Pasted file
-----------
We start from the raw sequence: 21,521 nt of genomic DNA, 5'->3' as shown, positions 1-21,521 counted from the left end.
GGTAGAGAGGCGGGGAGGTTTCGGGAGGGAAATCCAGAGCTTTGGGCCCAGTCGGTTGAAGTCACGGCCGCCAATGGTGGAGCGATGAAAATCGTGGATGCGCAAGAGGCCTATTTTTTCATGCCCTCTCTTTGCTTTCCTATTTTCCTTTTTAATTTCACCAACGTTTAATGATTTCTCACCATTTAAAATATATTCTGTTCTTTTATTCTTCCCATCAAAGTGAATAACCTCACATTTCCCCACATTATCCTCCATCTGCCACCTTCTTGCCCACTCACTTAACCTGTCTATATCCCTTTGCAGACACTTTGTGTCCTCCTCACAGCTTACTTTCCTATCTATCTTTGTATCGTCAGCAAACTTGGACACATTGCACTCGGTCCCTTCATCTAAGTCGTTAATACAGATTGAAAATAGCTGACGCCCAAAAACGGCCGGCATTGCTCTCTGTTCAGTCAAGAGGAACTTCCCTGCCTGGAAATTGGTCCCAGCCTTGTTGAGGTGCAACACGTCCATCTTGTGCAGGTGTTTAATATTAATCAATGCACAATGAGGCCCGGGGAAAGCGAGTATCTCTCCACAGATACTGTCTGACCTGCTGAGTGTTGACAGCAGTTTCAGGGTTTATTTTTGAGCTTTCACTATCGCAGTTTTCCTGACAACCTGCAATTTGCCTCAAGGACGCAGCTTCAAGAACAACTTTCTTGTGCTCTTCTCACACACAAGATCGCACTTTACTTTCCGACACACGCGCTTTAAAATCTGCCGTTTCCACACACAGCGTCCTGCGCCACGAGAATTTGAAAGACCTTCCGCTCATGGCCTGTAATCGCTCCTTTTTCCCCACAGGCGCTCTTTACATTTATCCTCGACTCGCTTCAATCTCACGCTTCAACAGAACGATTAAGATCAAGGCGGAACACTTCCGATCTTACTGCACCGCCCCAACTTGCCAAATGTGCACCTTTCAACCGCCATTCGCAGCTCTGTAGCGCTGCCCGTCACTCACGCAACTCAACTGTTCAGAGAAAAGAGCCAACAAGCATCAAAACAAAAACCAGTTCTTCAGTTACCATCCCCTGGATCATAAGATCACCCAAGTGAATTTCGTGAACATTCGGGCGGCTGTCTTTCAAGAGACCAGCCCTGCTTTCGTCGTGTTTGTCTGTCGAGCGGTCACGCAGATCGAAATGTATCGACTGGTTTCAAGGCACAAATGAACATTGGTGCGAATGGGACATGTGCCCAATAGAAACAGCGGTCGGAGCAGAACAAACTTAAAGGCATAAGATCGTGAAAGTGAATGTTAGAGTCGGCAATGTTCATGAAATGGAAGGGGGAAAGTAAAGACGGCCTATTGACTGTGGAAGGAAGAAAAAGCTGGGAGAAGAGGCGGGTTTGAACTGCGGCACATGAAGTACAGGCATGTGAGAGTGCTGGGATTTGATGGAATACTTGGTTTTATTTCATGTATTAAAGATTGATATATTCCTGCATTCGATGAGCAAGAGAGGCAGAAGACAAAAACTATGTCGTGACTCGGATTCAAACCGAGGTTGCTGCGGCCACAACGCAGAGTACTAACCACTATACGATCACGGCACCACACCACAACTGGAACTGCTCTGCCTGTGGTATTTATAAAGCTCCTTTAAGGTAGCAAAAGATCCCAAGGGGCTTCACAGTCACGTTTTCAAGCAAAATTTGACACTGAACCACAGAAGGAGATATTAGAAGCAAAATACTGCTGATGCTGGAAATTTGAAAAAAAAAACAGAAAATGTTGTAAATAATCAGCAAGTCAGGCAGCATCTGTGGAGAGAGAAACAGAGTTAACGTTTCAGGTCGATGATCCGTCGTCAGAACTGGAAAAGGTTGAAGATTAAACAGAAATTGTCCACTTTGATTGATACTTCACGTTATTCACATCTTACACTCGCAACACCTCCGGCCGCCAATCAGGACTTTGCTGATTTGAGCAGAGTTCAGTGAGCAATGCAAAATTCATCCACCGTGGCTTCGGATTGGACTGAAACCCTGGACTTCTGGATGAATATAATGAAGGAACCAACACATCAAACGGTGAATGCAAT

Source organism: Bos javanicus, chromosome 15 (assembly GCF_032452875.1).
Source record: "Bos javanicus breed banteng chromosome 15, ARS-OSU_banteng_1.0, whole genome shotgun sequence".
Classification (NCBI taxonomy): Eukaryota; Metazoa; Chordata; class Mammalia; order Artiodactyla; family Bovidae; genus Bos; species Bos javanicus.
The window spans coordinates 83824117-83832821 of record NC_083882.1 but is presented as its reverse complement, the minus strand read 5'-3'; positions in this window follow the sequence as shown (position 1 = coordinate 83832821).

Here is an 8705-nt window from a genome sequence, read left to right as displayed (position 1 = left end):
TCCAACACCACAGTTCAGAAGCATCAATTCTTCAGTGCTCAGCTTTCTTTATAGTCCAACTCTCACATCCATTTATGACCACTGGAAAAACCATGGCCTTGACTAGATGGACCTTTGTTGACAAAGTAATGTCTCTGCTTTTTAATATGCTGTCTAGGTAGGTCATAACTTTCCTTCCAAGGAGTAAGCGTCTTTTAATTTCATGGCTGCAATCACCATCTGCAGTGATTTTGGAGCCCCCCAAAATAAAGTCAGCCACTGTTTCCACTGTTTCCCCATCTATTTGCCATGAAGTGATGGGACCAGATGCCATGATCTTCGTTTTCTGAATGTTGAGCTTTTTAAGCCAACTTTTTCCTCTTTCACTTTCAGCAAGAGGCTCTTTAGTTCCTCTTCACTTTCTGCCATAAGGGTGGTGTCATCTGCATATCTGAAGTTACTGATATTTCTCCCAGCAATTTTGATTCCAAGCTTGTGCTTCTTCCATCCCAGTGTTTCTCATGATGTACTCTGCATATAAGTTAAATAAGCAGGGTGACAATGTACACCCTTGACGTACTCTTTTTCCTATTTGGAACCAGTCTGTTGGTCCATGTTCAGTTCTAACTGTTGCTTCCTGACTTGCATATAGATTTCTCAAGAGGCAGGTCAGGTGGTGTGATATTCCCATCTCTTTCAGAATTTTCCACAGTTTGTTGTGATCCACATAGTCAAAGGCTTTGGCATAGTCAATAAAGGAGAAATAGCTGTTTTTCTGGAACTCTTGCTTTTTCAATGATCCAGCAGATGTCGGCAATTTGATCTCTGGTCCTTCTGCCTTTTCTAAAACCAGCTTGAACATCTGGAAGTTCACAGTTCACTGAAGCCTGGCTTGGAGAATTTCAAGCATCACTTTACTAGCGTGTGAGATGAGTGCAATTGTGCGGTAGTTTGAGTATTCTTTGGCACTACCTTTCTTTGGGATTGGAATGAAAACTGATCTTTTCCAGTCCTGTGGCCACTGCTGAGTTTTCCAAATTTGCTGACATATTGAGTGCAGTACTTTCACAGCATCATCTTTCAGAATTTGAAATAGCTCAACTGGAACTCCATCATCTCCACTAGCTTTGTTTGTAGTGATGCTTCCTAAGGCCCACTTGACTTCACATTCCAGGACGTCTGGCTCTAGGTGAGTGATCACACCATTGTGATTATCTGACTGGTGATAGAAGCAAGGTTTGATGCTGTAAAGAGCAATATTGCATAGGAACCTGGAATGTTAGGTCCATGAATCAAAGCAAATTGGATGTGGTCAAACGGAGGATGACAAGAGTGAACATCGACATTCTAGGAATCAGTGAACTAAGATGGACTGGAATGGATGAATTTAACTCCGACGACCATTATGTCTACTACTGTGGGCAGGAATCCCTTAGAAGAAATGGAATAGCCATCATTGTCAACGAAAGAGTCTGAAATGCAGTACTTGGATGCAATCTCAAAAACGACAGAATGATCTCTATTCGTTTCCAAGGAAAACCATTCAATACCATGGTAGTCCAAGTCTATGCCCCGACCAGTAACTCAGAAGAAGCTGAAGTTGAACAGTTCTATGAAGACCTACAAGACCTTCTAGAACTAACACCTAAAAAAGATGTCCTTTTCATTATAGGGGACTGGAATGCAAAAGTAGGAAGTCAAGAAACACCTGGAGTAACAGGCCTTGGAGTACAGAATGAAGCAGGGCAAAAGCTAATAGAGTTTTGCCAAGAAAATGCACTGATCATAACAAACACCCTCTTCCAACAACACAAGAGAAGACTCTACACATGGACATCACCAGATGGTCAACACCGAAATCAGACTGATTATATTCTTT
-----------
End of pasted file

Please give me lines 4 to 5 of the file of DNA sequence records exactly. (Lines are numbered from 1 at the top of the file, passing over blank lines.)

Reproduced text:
Source record: "Bos javanicus breed banteng chromosome 15, ARS-OSU_banteng_1.0, whole genome shotgun sequence".
Classification (NCBI taxonomy): Eukaryota; Metazoa; Chordata; class Mammalia; order Artiodactyla; family Bovidae; genus Bos; species Bos javanicus.